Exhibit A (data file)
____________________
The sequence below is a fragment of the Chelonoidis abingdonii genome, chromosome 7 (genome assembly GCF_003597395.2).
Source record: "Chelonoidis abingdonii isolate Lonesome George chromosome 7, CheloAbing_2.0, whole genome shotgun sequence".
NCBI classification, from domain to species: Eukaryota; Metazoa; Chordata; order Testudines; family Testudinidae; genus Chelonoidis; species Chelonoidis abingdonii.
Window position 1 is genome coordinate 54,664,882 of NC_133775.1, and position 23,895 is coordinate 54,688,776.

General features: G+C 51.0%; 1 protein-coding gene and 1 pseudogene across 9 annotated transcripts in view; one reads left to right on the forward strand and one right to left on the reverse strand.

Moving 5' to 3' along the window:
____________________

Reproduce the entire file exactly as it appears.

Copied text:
The sequence below is a fragment of the Chelonoidis abingdonii genome, chromosome 7 (genome assembly GCF_003597395.2).
Source record: "Chelonoidis abingdonii isolate Lonesome George chromosome 7, CheloAbing_2.0, whole genome shotgun sequence".
NCBI classification, from domain to species: Eukaryota; Metazoa; Chordata; order Testudines; family Testudinidae; genus Chelonoidis; species Chelonoidis abingdonii.
Window position 1 is genome coordinate 54,664,882 of NC_133775.1, and position 23,895 is coordinate 54,688,776.

General features: G+C 51.0%; 1 protein-coding gene and 1 pseudogene across 9 annotated transcripts in view; one reads left to right on the forward strand and one right to left on the reverse strand.

Moving 5' to 3' along the window: